In the U.S., it’s especially striking how quickly the guides have become the ultimate arbiter of fine dining. Michelin in this country is a relatively new phenomenon; its signature deep-red tome first appeared in New York only in 2005, with other cities following in the intervening years. But for many American chefs who worked or staged in Europe before returning home, the allure of the guide and its stars were already quite intoxicating. Michael White, chef and owner of Altamarea Group (which includes two-star Marea and one-star Ai Fiori in New York, among others), had worked and studied for years in France and Italy before opening his establishments in the U.S. “Having had the good fortune of being in restaurants that had received and held this honor for years [in Europe], it was an overwhelming sense of accomplishment and pride for our entire team,” he says of receiving his first stars.
Even for chefs who have spent their careers stateside, the stars still carry a near-mythic quality. “I came up during a time when that was an honor reserved for restaurants in Europe,” says Chef Corey Lee. “For most of my career, the Michelin Guide didn’t even have a presence in North America, so it felt very surreal,” he says of receiving first three stars for his San Francisco restaurant Benu in 2014. And even though Benu is a small restaurant that was fortunate enough to nearly always be at capacity, the clout that Michelin stars provided only added to its desirability. “It definitely attracts more diners,” Lee says. “Not everyone uses the guide, but it helps to tap into people who are aware of Michelin—whether they are diners looking where to eat or staff thinking about where they want to work.”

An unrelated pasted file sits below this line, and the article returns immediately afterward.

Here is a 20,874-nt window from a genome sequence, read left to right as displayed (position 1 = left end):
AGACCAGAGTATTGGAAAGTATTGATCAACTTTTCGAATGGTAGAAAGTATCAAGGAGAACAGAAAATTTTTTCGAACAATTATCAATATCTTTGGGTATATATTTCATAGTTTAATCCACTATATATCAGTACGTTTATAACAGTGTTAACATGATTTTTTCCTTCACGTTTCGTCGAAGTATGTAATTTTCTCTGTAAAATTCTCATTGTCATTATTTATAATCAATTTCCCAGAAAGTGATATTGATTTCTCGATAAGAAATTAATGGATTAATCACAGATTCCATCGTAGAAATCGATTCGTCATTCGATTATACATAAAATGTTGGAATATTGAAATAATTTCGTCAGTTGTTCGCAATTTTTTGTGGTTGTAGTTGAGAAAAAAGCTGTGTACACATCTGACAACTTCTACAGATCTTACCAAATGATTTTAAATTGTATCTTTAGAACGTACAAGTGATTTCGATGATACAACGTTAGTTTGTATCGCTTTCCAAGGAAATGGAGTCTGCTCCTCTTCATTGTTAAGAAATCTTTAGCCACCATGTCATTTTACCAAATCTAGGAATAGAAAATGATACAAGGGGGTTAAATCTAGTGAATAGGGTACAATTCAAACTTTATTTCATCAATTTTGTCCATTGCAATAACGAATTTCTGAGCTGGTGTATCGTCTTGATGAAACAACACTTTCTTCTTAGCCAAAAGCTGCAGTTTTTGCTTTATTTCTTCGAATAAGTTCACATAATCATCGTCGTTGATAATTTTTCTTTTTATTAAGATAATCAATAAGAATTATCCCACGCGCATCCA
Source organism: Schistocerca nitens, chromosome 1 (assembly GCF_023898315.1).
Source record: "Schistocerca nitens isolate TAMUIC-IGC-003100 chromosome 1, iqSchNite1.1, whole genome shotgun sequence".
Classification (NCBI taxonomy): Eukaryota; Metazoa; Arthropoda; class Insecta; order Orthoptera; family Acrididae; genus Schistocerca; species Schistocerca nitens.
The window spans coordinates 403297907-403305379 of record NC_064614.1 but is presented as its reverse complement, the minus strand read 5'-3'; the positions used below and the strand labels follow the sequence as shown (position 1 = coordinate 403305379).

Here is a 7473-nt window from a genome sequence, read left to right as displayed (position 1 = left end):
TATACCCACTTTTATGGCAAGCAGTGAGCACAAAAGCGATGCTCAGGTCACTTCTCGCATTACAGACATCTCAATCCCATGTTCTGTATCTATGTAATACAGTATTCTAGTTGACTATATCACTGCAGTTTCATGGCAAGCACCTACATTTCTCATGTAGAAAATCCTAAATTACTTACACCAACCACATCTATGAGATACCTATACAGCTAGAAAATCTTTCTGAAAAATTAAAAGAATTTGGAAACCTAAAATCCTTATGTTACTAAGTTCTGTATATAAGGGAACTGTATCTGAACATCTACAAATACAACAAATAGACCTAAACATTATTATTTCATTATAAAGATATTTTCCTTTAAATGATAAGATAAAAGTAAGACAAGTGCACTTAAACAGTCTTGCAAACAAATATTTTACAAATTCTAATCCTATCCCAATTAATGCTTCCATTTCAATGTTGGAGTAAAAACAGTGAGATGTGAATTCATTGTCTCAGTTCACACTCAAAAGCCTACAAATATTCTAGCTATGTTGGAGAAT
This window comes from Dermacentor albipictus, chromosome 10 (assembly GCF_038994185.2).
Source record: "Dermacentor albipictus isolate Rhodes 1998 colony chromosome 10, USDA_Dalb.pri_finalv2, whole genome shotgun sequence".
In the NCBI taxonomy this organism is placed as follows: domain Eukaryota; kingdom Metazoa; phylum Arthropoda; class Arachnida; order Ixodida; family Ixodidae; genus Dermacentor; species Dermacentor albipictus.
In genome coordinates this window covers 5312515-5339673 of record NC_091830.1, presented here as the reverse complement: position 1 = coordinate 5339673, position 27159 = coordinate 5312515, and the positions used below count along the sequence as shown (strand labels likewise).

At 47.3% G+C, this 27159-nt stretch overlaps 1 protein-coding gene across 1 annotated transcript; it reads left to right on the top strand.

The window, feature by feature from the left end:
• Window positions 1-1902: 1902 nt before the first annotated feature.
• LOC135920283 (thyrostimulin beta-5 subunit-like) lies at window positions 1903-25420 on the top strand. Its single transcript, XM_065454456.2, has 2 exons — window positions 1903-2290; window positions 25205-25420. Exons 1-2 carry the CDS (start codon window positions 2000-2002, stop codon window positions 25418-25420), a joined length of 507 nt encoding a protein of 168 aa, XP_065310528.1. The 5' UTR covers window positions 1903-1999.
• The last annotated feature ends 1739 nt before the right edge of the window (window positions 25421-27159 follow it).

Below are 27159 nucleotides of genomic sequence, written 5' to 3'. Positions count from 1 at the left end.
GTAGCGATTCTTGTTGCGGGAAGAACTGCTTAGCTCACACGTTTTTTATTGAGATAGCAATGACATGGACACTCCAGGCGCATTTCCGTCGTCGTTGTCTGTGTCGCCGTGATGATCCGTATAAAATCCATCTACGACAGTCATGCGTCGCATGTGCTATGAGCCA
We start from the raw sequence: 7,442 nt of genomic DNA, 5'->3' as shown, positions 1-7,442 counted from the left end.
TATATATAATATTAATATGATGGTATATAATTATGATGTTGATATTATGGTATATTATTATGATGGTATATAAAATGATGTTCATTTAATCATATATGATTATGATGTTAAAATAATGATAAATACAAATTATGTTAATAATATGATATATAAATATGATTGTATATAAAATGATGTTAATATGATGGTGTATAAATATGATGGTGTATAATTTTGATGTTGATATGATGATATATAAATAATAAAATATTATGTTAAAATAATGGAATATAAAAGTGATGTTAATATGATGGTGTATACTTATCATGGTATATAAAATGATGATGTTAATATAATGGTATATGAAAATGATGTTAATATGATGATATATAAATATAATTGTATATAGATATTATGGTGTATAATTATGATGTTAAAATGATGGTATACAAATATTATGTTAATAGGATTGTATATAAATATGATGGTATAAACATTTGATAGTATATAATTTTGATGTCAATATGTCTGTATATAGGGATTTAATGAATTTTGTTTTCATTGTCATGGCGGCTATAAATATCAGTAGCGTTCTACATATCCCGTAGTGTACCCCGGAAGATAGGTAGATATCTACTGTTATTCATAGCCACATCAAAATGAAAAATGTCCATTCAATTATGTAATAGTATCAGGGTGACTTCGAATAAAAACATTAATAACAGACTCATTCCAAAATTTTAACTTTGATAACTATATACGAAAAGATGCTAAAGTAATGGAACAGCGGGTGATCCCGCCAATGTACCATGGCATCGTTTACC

But of course, a Michelin star can also carry great responsibility. The press surrounding a restaurant’s new star all but guarantees an influx of diners, some of whom may think, erroneously, that there is only one right way to embody a Michelin-starred restaurant. But the chefs and restaurateurs interviewed for this story maintain that Michelin doles out honors based on the restaurant’s current level of food and service; there is not added pressure to reinvent the menu or concept after receiving stars. “We knew we had to continue to execute the menu and style of service to the same standard we had been perfecting, now with additional attention and expectation,” says White. But rather than feeling overwhelmed by the new accolade, White used it as motivation. “It was invigorating” he says.